One Opinion About Love

Three kinds of false love often distract us away from the real thing. These three kinds are dependency, power and addiction. We see dependency when people crave to be the center of their partner’s entire universe, demanding to be waited on and fussed over the way a dependant, helpless child is fussed over by their all-protective parent. “If you loved me you would have washed my clothes, gone to the store for me, carried my packages, etc.” It would be nice to return to childhood and have somebody standing between us and the big bad world, but it is not a fair to our partner, and it weakens us when we refuse to develop our own strengths. We see power when people play games like always threatening to leave so they will be begged to stay, or holding up some important project of their partner’s until they get their way. At that moment they feel important, they feel “loved.” But that’s just a power trip. We see addiction when people tell themselves, “I must love my partner so, look how much I need them.” Love and need are completely different things. Someone can be so strung out on another that they chase them the way a crack head chases a pipe, but that’s not really love. Once we throw out the false loves of dependency, power and addiction, we will be left with true love, or at least with a clear space into which it may enter. Now we can consider how to keep love. In my experience three factors are especially important: equality, honesty and fighting fair. Equity starts with the notion that my partner is a real person just like me. We work together and there is a basic fairness. What goes for them goes for me. Sounds pretty obvious, but unfortunately it’s not. My European friends tease me about this part of our culture and say that American love is half romanticism and half consumerism… The romanticism comes from the countless sappy American movies and books, which tell us that there is a “perfect” person out there, and that God or Fate somehow owes us this person. The consumerism comes from being used to getting exactly what we want when we want it. Put these together and it’s hardly surprising that some people feel entitled to a sort of fast food McMate, who is supposed to pop out of the woodwork with nothing better to do in life than serve up everything our way. And since the McMate will be “perfect” — in other words, a narcissistic extension of our own personality — we will never fight or argue. What a dream! What might not be obvious is that this is really a dream of a product, not a person at all. At best it is a job description: cabin boy on my cruise ship of life. But just as there is no equity between us and cabin boys and waiters there can be no equity between us and persons magically sent by God to be perfect for us. In both cases, the idea is, they work for us. We are entitled to what they give. This leads to one of the greatest paradoxes of all. Someone who is almost the perfect person may be treated as a waiter, while an ordinary ruffian may be treated with greater respect and dignity. This observation is the source of greatest hilarity among my European friends, many of whom have lived here and seen it firsthand. You can test for equity with the simple “golden rule” test: are there things my partner does or says to me, that they would never suffer to be done or said to them? Honesty is fairly self-explanatory, but it also means being honest about who you are and not fronting to anyone about that. Fighting fair means attacking the issue in front of you, fighting foul means attacking the person in front of you. An especially damaging tactic is listing, where every fight brings out a long list of every real or imagined offense you have ever suffered before. Basically, this signals to your partner: “Remember when I said I forgave you for that? I lied.” This erodes your partner’s trust in you when you say important things like, “I forgive you,” or even, “I love you.” To sum it all up, to have love and a good relationship, remove dependency, power trips, and addiction. In their place, cultivate equity, honesty, and fighting fair. Eric B. Griswold is Director of the nonprofit Institute for Thought, and a member of the American Association for the Advancement of Science, voting section: Psychology.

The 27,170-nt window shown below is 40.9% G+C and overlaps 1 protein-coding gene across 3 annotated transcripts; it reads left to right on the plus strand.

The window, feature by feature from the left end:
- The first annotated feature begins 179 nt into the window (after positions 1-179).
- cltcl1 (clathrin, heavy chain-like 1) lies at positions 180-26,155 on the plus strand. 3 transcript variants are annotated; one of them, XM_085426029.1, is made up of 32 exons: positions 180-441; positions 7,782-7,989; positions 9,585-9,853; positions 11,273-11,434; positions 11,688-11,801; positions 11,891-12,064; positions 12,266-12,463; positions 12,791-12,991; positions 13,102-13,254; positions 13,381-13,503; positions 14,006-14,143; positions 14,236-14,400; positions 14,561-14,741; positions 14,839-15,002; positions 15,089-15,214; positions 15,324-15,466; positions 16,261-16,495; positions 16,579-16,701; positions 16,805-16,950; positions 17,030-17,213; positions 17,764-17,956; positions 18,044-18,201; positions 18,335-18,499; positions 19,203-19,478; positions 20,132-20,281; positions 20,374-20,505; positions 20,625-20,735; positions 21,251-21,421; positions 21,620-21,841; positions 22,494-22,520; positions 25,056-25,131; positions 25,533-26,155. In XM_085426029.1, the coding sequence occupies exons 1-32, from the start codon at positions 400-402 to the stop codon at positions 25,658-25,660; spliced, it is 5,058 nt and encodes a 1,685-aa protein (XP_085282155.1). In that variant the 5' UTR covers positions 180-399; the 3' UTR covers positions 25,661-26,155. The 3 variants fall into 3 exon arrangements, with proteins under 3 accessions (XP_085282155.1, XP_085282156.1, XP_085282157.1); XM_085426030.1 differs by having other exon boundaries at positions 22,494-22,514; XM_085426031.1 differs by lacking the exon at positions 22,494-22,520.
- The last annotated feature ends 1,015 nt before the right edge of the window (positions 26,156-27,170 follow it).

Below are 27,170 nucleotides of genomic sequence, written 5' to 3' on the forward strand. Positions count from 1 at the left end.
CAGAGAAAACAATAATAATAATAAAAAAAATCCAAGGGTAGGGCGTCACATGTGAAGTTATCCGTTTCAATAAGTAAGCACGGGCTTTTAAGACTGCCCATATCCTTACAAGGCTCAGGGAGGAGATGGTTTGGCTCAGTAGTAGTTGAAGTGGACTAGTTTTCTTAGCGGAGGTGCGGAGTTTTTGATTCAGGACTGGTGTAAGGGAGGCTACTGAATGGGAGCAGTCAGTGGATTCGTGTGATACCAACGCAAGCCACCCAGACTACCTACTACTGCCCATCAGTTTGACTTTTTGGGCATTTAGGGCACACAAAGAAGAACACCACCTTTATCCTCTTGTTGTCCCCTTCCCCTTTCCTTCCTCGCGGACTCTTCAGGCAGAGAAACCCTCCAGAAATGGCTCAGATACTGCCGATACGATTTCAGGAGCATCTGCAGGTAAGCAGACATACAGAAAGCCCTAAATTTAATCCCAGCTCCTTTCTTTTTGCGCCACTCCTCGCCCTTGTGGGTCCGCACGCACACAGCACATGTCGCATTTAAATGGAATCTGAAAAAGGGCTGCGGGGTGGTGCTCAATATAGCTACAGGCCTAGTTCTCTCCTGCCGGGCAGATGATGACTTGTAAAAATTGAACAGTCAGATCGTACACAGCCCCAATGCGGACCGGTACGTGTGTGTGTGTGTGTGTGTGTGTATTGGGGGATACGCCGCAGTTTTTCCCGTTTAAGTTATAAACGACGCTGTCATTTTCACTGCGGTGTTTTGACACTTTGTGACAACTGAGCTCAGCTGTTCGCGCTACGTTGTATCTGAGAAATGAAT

Eric B. Griswold is Director of the nonprofit Institute for Thought, and a member of the American Association for the Advancement of Science, voting section: Psychology.